Whenever women students of BHU protested in the past, the administration has nipped it in the bud by threatening expulsion and suspension.
The Banaras Hindu University is in the headlines, but this is not the first time the female students are on the warpath.
The students of the university had staged a mass protest on the 22nd and 23rd of this month, enraged by the molestation of a female student on campus and on the lack of action by the administration. The protest went out of hand, ending in a lathi charge.
Whenever female students have protested in the past, the first reaction of the BHU administration is to nip the protest in the bud, by threatening them with expulsion and suspension. The demands raised by the protestors are not fulfilled, but the protestors are always punished in an exemplary manner, scaring others from raising their voices.
Here are some examples of the previous protests:
September 2012: Protest in MMV Hostels against bad quality of food in the mess
The inmates of the hostels in Mahila Mahavidyalaya, BHU staged a protest where they refused to eat in the hostel mess, saying it is of bad quality and cooked under unhygienic conditions.
The protest lasted for a day and a half, after which Raka, a second year hostel student of B.A. Arts was asked to vacate the hostel for enticing other girls to protest. The quality of food did not improve.
January 2014: Female Students protest against sudden fee hike
Protests took place against sudden fee hike by the university administration in which students from all over the university participated. Although fee increase was rolled back, the female protestors were personally targeted, threatened with suspension and had to face the brunt of cruel remarks by the administration for a very long time.
On the other hand, male students who also participated say that life was back to normal for them.
May 2015: Protest by students of MMV against not being allowed to appear in semester exams
On the 7 May, 2015, a large number of girls from the Mahila Mahavidyalaya sat down in protest at the college gate because some of their friends were not being allowed to sit for their exams because they were short on attendance. They said that it was unfair to stop them as no previous warning had been issued to them that they were short on attendance and they could not address it. The protest went on late into the night and at around 2 a.m, the Dean Of Students agreed to let the students write the exam after attending an extra month of remedial classes.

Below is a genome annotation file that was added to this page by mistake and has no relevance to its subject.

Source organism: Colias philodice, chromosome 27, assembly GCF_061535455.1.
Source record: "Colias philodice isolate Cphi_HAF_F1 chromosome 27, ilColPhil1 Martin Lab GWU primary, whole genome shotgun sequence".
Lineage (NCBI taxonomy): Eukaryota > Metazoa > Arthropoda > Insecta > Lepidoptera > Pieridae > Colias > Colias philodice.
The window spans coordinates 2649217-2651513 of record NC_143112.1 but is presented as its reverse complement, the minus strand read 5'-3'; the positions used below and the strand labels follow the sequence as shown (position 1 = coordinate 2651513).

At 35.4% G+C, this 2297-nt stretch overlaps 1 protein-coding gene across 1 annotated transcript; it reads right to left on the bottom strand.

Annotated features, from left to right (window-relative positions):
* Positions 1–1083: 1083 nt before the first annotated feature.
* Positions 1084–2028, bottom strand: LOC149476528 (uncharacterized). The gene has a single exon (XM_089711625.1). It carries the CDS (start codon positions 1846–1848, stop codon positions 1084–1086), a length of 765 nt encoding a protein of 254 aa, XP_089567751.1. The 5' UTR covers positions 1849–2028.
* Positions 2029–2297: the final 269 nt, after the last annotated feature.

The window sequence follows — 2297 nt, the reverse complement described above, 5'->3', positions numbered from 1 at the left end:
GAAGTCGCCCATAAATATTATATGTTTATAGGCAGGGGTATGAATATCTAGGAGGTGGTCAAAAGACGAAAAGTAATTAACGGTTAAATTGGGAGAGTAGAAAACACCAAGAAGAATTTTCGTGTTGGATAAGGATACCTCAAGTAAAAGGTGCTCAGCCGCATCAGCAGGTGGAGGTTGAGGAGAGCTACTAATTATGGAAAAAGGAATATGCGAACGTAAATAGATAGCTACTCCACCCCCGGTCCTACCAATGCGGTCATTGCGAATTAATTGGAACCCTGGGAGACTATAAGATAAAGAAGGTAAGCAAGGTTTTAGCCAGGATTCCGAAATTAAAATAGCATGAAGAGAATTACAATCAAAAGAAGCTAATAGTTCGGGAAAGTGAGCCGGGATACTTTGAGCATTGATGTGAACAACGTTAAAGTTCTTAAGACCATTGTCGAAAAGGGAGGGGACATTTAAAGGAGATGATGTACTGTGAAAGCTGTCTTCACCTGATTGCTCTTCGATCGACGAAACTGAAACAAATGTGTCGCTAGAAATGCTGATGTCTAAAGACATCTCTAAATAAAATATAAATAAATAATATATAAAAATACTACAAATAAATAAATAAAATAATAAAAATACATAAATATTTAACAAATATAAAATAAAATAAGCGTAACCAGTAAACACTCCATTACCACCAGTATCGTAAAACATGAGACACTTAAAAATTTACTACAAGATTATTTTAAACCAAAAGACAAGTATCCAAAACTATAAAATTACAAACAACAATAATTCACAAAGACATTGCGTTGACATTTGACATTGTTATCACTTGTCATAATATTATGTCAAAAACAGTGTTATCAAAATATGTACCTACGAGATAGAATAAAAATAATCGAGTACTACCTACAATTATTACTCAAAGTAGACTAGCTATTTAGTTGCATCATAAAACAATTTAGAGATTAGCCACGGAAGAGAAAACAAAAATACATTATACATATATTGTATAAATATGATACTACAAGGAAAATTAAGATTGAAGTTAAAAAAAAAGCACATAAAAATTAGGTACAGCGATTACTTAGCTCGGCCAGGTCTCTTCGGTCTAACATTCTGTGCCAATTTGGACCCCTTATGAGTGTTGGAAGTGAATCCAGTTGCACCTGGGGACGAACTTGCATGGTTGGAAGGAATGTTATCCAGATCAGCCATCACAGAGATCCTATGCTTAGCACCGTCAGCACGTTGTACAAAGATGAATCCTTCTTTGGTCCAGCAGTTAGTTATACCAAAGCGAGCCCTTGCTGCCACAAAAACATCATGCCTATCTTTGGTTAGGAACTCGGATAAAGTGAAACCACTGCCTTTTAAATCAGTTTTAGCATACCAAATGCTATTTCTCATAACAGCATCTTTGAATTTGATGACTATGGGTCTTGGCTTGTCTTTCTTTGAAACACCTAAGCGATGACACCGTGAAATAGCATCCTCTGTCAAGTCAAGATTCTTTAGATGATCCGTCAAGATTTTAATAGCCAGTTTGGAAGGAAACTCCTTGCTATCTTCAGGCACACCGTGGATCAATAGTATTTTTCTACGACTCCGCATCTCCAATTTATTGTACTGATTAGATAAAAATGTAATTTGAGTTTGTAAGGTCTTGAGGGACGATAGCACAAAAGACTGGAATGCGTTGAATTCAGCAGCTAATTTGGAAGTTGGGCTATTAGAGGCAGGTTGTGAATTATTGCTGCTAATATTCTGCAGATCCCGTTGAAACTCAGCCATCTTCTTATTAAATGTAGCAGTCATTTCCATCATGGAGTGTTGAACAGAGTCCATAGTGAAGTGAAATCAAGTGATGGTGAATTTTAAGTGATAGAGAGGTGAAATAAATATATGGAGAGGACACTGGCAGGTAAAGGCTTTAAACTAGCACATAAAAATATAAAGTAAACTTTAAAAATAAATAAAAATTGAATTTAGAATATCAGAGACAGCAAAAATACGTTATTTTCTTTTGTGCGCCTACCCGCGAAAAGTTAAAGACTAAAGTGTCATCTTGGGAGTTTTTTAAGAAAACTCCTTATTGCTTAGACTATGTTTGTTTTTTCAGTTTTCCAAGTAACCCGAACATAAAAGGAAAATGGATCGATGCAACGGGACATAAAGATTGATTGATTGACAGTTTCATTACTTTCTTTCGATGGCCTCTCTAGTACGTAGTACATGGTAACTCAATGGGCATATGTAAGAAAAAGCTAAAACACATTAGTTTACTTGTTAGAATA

Although students were allowed to write the exam, the protestors were individually identified and later targeted by the administration. The administration refused to allot them hostel rooms for the next academic session. Later, after much humiliation and harassment of the students and their parents, three-seater rooms were allotted to these students even though they were in the final year. Their batchmates were given two-seater room.
Parents were admonished for letting their daughters participate in protests and even for letting them wear shorts.
May 2015: Protest by residents of Triveni Hostel Complex against sexual harassment of an inmate
Another inmate of the Triveni Hostel Complex, which has recently been in the news, was sexually harassed by a boy near the hostel premises. The administration blamed the girl, who was a research scholar. A large number of students marched in her support and spent the night outside the VC Lodge demanding an audience.
The VC did not make an appearance. Protestors included a large number of female research scholars. They were identified and calls were made to their research guides asking them to pressure the scholars to return.
The students buckled under pressure and the protest was withdrawn. Two days later, the VC addressed the girls in Triveni and promised better security arrangements which were never delivered, leading to the incident on the 21 September this year.
March 2017: Students of Mahila Mahavidyalaya protest demanding adequate infrastructure
After the much-hyped interview given to a media channel by four students of Mahila Mahavidyalaya in BHU, protests were held demanding equal rights and better infrastructure, including Wi-Fi. Although the demands were not met, the wardens started personally targeting students, accusing them of enticing their fellow students. Objectionable remarks were made about the students’ upbringing and their parents were also unnecessarily dragged in.
There has been a long history in the BHU Campus of female students’ movements being pushed aside without resolving the real issues. If only the administration had treated its students with more respect, a movement of the magnitude of the one which started on the 21 September, would never have begun in the first place.
The administration once again tried to use its usual threats of suspension and rustication to scare off the students. But this time, the students too had decided that it was better to be suspended than to live in a campus as unsafe as this.
Earlier this year, the Vice Chancellor of BHU addressed the girls at the MMV auditorium. One of the things he said was: “For me, a daughter is one who chooses her brother’s career over her own.”
It was whispers of pain suppressed for long which turned into a loud shout. The girls at the Banaras Hindu University will not be ignored anymore.
Aishwarya Prakash is a post-graduate student at the Faculty Of Social Sciences in B.H.U.